Naqshbandiya Foundation for Islamic Education

The Naqshbandiya Foundation for Islamic Education (NFIE) is a non-profit, tax exempt, religious and educational organization dedicated to serve Islam with a special focus on Tasawwuf(Sufism),

Saturday, May 1, 2021

What is a Mosque ? Abdal Hakim Murad, Dean Cambridge Muslim College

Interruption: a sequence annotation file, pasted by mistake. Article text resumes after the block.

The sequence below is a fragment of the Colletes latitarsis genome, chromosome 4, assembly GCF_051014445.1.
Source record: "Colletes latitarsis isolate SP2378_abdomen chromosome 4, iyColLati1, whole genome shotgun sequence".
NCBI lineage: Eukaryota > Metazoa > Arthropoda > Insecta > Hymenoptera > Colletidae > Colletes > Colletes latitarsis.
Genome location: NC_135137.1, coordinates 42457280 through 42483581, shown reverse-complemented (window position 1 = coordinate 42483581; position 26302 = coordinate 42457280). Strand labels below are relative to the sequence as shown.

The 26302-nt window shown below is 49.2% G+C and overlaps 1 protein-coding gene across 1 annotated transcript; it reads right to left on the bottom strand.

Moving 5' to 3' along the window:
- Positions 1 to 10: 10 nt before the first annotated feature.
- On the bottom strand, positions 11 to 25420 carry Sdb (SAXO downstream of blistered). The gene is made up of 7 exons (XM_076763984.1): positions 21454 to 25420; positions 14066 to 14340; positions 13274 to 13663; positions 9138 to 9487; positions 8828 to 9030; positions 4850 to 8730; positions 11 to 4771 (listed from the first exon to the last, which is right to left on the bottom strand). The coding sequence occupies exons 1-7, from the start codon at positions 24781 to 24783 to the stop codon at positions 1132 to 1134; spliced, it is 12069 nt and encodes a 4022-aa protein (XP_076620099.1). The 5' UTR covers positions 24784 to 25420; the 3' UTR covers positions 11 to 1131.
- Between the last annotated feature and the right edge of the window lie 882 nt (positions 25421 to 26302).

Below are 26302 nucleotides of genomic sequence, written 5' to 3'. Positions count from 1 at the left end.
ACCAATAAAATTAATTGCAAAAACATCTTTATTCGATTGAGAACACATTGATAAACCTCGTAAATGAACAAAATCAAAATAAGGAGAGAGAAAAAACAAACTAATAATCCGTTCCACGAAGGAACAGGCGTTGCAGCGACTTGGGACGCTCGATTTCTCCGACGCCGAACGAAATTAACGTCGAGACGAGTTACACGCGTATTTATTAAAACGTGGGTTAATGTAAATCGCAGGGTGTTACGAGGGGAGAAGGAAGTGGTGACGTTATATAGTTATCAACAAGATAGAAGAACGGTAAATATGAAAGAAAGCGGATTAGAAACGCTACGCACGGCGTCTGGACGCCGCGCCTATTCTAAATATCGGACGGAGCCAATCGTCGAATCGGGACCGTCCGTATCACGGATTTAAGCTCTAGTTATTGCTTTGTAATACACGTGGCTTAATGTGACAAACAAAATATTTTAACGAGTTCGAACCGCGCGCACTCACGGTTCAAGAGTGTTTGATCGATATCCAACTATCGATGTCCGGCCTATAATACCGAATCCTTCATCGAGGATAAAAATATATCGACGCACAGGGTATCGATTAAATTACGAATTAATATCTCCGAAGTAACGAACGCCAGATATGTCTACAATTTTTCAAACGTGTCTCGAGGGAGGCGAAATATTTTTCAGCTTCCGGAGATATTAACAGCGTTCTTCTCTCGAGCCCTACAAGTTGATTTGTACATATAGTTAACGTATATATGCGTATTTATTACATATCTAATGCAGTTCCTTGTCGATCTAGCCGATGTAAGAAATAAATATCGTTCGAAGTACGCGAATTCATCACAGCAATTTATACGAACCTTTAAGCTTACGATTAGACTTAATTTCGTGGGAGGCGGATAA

Such, very briefly, is the nature and function of a mosque. It is a summons to a way of joining the sacred symphony of nature; in the mosque the Ishmaelite congregation gathers in equal fellowship to hear the recitation of the Qur’an, and in the cycles of the prayers, which have remained unchanged since the time of the religion’s founder, to enact the drama of the human submission to, and loving adoration of, the One God of Abraham and Ishmael,